Cite & Release Demands

SA Stands’s Cite & Release Demands

Over the last three years, the SA Stands coalition has been demanding for San Antonio leaders to introduce and pass a strong cite and release ordinance that will reduce thousands of arrests for citation-eligible offenses, keep families together, and reduce the devastating consequences of having a record. It is time for a new city council to codify and make cite and release into an ordinance that will eliminate discretionary arrests for citation-eligible offenses, increase data transparency from COSA, and most importantly, keep thousands of families together!

We are asking for new San Antonio City Council leaders to commit to the following:

  1. Introduce and pass a community-driven cite and release ordinance within your first 100 days that will incorporate the following community demands:
    • Receive input from directly impacted people: As with any city ordinance that directly impacts the community, the city council must consider input from those most affected. This input should come from local community organizations and advocates, but more importantly, from the voices of the people who have been most impacted by the system directly. Further, all cite and release contacts should be equally enforced so that people with previous system involvement are not automatically alienated from this policy’s purpose and benefits.  
    • Include limitations on police officer discretion: Even when we act with good intentions, all of our actions incorporate the explicit and implicit biases that permeate our society. The only way to ensure cite and release benefits all San Antonians equally is to guide officer discretion through an ordinance. An ordinance adopted by the city council mandating citations for eligible offenses will limit unnecessary arrests to only be applicable within certain exceptions.
    • Expand forms of acceptable IDs: Many of our community’s most vulnerable members currently cannot meet the ID requirements of cite and release. We need an ordinance that includes additional forms of ID, such as library cards, student IDs, and church membership cards. This approach will ensure that our most vulnerable populations will benefit from a program that could save them from the life-long consequences of an arrest record.
    • Produce robust and timely data collection: Public data that is comprehensive and timely is crucial to ensuring accountability in implementing this ordinance. It is necessary that this data expressly illustrates trends and all other relevant data on the enforcement of this policy and reports information regarding the outcomes for those who have received citations and who are then assigned to a particular diversion program. Reporting from the San Antonio Police Department and the District Attorney’s Office has been limited, and commitments to making these reports public have been extremely minimal. An ordinance would ensure that the data necessary for the efficacy, transparency, and accountability needed for such a policy would remain relevant and predictable.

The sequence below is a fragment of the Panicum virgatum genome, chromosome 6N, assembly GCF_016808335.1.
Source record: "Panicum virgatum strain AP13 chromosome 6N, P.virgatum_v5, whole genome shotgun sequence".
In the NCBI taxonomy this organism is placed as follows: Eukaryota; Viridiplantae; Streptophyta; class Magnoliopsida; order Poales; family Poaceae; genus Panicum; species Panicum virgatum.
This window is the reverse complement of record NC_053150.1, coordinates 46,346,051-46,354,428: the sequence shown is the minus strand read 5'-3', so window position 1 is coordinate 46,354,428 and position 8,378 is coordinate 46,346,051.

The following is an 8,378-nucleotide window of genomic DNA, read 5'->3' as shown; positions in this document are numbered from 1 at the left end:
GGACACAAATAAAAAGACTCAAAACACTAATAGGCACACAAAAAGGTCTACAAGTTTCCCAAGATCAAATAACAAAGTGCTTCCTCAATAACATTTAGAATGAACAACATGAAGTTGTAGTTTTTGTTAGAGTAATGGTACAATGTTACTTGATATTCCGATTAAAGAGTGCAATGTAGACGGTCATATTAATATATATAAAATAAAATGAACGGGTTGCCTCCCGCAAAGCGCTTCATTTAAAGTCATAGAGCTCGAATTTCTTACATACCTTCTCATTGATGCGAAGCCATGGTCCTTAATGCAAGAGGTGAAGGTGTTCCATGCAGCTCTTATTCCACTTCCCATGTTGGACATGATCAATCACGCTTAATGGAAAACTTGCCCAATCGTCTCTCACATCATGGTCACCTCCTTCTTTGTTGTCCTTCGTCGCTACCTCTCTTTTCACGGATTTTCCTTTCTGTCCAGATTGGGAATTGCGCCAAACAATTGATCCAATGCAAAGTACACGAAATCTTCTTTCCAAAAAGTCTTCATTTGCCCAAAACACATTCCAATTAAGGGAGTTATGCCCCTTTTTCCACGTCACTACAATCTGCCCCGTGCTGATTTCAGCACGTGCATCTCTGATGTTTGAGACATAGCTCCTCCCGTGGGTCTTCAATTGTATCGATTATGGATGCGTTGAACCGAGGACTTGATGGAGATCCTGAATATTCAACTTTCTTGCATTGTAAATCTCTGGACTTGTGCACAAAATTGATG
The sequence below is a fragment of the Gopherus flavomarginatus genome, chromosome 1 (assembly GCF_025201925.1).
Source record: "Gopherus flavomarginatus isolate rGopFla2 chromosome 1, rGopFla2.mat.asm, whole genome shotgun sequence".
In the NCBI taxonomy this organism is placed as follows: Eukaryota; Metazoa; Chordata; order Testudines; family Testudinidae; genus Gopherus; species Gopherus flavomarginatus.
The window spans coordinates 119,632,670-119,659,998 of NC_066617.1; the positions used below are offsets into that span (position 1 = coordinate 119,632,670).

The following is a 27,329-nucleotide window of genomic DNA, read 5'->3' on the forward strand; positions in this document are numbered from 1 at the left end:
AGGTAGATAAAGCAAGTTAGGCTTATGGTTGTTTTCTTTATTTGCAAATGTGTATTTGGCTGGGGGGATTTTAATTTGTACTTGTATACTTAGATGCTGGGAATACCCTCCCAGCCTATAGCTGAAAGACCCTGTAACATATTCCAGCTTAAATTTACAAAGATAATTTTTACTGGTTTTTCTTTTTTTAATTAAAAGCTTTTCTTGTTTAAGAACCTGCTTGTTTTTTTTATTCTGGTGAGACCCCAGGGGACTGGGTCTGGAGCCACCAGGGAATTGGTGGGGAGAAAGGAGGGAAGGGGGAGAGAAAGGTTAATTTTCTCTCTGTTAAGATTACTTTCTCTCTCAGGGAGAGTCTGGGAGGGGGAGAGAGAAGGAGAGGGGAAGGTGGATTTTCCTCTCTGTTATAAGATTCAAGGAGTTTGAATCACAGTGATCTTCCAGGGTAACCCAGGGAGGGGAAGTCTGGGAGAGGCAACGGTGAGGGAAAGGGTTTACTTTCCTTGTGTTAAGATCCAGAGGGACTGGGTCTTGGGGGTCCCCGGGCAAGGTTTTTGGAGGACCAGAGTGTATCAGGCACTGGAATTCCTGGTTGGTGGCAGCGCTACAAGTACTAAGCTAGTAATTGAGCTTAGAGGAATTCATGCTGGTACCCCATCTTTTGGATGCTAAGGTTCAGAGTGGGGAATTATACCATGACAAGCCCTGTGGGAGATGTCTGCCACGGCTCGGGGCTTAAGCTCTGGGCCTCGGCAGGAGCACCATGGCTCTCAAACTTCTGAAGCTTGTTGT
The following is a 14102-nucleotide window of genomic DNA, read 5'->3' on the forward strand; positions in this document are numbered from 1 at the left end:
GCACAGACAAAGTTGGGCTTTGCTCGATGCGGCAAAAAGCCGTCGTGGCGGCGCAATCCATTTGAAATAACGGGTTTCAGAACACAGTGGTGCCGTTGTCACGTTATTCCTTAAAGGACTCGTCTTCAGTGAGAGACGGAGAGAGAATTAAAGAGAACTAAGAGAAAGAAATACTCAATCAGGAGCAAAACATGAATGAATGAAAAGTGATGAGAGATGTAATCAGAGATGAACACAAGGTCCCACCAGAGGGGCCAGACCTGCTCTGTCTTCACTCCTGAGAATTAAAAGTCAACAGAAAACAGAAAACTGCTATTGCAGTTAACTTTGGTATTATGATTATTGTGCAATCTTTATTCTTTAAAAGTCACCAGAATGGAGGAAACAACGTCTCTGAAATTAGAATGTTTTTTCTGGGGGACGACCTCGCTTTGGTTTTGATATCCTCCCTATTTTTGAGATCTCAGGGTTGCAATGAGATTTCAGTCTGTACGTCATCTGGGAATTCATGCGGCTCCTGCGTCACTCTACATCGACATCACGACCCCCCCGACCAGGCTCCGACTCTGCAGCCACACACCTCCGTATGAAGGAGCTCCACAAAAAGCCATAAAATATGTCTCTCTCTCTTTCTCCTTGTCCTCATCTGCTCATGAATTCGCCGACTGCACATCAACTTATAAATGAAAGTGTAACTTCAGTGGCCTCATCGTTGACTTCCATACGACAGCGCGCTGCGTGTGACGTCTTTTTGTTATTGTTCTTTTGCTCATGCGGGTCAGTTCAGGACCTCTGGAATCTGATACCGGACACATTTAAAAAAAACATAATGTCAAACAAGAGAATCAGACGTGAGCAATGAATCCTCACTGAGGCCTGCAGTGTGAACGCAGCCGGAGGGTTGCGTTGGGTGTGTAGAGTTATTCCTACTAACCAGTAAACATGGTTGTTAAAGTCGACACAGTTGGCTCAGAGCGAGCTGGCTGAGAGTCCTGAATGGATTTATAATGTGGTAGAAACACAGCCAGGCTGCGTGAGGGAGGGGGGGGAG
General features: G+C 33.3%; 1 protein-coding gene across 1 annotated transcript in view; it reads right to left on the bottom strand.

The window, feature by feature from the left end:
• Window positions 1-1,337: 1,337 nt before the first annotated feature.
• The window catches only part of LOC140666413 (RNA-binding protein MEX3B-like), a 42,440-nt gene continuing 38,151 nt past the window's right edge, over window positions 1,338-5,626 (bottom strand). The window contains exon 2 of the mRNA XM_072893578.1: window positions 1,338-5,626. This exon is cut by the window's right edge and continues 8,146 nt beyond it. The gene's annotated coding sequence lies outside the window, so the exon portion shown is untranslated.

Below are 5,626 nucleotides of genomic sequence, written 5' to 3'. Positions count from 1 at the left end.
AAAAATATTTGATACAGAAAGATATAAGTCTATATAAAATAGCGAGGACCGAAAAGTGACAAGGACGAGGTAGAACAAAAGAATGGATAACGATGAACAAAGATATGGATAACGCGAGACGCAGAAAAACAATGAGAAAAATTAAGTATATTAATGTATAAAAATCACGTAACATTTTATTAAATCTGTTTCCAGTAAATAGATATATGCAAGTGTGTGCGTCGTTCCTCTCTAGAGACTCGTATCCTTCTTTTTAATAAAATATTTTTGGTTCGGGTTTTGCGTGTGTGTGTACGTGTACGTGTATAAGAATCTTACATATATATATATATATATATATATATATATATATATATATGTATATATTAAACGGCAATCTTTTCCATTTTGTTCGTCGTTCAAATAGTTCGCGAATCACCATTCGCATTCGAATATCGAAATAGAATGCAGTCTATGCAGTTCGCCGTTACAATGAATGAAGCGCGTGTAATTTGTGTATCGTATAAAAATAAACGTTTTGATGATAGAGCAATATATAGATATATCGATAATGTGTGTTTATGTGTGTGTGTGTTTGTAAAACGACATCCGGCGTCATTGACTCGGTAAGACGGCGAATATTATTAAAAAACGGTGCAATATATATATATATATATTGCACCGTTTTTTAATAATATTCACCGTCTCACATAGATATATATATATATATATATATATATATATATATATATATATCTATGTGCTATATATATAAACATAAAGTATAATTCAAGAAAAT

• Include additional citation-eligible offenses: Many community members are still being arrested for certain misdemeanors designated by the State of Texas as eligible under cite and release. Although crimes that involve theft or destruction of property elicit strong reactions, a policy that does not emphasize alternatives to arrest and incarceration fails to truly address the root causes that often play a significant role in the commission of these offenses. Offenses such as graffiti, driving without a license, and most other Class C misdemeanors should not automatically result in a devastating arrest record.
  2. Commit to work with SA Stands community leaders and directly impacted community members throughout the language implementation and execution process.


  • A strong cite and release ordinance will stop arrest for citation-eligible offenses such as Class C, and certain Class A and B misdemeanors. Saving community members from the harmful, life-long consequences of having an arrest record. 
  • A community-driven cite and release ordinance would prevent an average of 11,000 arrests per year in our communities. That means 11,000 families not being harshly impacted by the criminal legal system and millions of tax dollars saved that could be put into real community needs (like housing, healthcare, social services, etc.)
  • The current cite and release administrative policy implemented by law enforcement and city leaders, has fallen short of its intended goals and has proven insufficient at protecting Black people and communities of color. In one year of implementing a cite and release administrative policy, SAPD prioritized arrests over citations, with 4,143 people being arrested, and only 2,304 receiving citations. Meaning, more than 4K families were harshly impacted by this action. Additionally, after a year of implementing a cite and release policy, people of color in San Antonio are still being arrested at higher rates than white people. Even though Black people are 6.9% of the overall population, and whites are 24.8%, they are both arrested 15% of the time.
  • A cite and release ordinance is one tool for our communities to fight back against systems of policing, criminalization and incarceration. An ordinance will make non-carceral alternatives, such as citations, tickets and verbal warnings the default action for police officers, rather than a choice. Additionally, it would mandate data transparency and regular reporting to the public.